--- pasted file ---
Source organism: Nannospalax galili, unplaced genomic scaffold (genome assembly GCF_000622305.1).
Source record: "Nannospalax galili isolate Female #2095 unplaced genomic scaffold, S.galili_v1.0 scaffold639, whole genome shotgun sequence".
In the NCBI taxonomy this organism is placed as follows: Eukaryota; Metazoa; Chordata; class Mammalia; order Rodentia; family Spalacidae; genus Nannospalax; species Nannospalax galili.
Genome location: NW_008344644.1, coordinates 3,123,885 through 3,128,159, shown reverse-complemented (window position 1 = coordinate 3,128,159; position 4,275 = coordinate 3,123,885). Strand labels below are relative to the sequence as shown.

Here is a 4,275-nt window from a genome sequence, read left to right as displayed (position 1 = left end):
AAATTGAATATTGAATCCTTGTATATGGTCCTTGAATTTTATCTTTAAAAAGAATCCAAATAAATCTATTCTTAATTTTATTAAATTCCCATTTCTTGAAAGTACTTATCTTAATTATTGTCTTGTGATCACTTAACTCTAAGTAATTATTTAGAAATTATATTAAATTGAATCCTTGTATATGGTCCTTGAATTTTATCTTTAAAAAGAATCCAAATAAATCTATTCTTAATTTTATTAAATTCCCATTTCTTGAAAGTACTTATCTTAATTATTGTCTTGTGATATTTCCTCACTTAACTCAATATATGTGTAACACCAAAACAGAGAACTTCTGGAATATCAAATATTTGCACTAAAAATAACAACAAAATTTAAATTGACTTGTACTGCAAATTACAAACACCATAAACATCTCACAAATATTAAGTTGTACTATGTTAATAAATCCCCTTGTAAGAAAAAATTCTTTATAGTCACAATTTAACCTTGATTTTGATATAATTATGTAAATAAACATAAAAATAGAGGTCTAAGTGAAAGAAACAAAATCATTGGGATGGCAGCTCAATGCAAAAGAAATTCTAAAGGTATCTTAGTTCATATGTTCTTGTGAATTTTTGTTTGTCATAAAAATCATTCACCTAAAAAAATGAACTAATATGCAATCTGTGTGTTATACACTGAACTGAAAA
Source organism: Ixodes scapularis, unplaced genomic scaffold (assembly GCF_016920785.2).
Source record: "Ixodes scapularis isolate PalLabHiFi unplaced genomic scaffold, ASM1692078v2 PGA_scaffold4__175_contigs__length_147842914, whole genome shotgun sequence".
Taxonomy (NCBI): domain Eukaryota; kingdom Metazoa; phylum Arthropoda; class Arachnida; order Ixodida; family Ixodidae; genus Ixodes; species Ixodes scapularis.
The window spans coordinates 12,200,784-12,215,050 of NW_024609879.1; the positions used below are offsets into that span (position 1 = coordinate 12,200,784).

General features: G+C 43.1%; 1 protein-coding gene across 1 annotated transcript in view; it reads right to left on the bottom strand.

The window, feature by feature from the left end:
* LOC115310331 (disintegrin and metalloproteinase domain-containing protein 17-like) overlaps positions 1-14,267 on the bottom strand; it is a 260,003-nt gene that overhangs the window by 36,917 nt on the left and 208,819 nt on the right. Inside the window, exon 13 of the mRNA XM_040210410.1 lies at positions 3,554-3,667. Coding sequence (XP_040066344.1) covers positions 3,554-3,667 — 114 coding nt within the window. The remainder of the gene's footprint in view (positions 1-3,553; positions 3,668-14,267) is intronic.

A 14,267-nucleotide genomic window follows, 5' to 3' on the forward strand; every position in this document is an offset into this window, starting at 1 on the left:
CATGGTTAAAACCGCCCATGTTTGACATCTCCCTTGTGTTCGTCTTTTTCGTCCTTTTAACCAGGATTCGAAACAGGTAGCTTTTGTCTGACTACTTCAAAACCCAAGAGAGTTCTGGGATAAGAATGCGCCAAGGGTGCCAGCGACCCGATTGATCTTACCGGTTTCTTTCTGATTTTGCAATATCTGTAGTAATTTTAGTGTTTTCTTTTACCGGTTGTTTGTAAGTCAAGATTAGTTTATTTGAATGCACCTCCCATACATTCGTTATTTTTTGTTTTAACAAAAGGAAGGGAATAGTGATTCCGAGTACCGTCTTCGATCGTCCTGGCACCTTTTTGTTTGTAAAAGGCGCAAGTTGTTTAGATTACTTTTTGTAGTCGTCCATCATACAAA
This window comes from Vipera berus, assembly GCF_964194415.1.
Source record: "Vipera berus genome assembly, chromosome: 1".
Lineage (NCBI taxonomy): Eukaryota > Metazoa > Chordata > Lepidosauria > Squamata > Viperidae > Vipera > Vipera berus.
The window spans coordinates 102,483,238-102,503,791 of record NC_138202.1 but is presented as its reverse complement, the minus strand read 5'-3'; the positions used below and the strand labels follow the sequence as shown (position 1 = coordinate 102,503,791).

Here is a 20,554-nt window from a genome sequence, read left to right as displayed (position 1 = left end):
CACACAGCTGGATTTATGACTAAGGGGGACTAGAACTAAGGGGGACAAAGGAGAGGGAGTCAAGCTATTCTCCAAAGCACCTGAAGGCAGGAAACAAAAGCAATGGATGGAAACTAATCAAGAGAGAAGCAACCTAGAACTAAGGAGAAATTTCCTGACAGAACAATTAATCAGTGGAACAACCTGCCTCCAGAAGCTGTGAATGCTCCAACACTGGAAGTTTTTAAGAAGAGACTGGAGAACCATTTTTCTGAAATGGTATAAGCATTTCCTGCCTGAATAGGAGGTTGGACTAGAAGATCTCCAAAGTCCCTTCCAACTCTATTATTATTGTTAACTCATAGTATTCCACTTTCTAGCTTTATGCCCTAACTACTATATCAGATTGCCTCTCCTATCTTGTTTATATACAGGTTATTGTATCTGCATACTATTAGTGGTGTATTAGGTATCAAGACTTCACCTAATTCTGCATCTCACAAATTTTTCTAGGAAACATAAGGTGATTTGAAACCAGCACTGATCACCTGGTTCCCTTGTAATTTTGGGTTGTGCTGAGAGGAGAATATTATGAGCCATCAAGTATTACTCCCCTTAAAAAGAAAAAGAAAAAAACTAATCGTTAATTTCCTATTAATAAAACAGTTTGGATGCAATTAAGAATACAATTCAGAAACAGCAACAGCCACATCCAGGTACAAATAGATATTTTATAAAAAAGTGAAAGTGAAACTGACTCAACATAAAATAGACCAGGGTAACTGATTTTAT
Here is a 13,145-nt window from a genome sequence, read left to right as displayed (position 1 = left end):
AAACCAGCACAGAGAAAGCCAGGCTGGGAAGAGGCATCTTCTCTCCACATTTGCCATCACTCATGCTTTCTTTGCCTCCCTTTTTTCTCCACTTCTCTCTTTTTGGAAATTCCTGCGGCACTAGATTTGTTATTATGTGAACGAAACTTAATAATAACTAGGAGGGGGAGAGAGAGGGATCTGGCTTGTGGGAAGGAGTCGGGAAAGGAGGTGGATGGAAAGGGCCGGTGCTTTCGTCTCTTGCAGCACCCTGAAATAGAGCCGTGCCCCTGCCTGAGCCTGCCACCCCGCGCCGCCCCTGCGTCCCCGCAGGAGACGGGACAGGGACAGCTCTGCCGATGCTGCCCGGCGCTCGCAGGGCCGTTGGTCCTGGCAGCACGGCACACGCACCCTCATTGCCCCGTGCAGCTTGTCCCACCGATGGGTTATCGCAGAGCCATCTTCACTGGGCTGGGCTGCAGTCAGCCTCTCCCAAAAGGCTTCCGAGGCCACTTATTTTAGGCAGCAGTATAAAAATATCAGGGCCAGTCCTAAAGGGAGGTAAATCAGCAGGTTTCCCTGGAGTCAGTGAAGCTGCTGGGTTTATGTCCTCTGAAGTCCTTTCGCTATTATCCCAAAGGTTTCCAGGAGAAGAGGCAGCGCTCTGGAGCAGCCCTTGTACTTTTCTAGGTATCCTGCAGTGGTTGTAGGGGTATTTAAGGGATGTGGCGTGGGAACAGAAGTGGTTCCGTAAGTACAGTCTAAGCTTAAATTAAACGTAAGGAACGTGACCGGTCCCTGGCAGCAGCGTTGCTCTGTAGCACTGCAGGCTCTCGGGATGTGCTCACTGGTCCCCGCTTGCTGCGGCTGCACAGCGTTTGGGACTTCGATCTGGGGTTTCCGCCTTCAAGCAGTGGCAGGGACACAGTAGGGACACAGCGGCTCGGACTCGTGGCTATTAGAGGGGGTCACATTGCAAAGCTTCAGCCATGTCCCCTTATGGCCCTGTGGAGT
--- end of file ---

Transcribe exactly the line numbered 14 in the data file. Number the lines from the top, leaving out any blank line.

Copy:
A 14,267-nucleotide genomic window follows, 5' to 3' on the forward strand; every position in this document is an offset into this window, starting at 1 on the left: